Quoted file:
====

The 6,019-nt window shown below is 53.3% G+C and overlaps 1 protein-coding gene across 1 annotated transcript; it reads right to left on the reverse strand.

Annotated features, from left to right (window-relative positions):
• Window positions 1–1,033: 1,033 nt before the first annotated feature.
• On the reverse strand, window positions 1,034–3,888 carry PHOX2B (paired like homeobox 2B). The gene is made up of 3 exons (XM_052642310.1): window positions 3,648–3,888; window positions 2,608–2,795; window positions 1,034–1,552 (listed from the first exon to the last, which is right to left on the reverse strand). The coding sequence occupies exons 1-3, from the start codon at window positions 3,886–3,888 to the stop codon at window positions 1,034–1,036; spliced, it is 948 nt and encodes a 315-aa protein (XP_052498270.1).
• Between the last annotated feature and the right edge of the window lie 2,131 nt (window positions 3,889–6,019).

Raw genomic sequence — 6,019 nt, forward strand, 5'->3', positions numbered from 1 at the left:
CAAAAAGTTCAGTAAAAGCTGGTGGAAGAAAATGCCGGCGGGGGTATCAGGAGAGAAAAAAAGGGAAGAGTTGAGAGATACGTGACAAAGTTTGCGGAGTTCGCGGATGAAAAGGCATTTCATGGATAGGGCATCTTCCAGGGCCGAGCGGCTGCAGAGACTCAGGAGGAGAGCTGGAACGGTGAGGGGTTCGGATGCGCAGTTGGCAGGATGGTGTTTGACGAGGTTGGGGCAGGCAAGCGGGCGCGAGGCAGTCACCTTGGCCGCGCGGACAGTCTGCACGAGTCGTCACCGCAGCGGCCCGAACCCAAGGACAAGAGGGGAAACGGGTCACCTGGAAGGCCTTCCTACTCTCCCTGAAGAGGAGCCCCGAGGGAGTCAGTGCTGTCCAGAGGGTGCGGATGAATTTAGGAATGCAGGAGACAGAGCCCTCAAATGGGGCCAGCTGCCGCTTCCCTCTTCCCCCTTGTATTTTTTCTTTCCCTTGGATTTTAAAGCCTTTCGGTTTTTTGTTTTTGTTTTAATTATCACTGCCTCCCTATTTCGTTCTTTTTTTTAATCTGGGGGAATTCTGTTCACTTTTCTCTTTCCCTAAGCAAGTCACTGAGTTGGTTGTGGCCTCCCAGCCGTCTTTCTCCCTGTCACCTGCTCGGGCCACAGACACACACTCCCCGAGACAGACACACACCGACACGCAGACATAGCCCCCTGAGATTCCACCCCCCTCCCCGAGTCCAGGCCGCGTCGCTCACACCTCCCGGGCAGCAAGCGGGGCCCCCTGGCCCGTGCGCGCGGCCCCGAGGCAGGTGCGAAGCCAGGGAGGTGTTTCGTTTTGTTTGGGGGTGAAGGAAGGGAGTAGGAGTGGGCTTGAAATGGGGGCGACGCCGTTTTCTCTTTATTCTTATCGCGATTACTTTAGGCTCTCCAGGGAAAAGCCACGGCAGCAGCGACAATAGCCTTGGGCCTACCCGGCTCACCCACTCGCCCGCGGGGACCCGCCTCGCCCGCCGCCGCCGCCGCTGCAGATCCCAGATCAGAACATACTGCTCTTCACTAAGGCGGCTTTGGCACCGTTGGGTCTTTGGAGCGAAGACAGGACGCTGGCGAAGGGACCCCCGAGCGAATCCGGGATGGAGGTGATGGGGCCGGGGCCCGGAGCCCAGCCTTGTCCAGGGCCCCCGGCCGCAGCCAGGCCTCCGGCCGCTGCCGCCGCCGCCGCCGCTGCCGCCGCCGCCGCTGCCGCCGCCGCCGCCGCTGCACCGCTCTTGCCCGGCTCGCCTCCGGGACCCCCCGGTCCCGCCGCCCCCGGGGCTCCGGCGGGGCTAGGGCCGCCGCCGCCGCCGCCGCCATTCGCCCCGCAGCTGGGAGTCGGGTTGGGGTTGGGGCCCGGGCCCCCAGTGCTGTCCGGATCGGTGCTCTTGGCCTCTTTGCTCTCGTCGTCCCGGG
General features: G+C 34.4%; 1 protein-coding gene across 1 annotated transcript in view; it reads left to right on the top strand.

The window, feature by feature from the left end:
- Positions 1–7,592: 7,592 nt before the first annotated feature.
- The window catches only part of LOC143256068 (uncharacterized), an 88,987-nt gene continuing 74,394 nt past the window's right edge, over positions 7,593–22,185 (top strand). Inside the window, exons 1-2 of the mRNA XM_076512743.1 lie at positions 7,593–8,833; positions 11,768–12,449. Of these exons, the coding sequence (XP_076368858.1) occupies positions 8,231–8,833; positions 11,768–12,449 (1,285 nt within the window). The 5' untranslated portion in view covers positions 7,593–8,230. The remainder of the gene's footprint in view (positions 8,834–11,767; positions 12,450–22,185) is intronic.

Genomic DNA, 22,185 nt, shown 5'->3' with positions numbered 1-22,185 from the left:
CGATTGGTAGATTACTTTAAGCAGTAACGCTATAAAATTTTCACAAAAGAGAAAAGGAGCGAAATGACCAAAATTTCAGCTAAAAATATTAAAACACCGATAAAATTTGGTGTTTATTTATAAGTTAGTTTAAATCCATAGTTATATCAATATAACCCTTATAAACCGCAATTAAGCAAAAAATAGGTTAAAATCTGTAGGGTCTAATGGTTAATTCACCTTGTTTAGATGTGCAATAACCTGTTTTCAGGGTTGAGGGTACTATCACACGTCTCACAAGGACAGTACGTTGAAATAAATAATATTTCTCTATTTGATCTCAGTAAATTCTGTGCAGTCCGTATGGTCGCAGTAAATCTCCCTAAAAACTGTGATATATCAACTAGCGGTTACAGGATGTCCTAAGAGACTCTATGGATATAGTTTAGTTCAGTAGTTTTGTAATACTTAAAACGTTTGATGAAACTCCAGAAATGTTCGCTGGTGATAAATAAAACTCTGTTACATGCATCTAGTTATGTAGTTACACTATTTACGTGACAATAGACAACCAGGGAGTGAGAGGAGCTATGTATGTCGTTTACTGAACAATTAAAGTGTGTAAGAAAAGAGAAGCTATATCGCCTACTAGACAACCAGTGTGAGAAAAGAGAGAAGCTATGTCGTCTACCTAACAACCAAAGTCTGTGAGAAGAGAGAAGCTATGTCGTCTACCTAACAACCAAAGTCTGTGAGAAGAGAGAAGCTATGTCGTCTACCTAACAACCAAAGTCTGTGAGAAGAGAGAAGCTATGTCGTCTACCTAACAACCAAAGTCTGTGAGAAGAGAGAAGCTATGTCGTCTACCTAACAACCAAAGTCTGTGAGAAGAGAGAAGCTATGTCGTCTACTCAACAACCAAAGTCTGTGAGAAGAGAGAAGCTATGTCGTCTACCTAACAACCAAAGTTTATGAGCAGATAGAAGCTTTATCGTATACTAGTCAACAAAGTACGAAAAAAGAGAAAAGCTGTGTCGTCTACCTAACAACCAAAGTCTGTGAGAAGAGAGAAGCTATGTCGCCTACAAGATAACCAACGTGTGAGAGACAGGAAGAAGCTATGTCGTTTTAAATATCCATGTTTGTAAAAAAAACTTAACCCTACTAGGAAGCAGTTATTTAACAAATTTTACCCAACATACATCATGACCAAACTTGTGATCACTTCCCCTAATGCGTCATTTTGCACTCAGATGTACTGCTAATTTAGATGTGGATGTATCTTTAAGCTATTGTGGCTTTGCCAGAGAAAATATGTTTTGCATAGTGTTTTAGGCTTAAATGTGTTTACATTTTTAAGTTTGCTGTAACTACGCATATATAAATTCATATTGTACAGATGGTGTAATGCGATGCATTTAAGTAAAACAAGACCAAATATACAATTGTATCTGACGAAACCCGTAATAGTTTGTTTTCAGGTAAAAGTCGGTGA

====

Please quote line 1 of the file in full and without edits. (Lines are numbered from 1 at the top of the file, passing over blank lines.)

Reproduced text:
The 6,019-nt window shown below is 53.3% G+C and overlaps 1 protein-coding gene across 1 annotated transcript; it reads right to left on the reverse strand.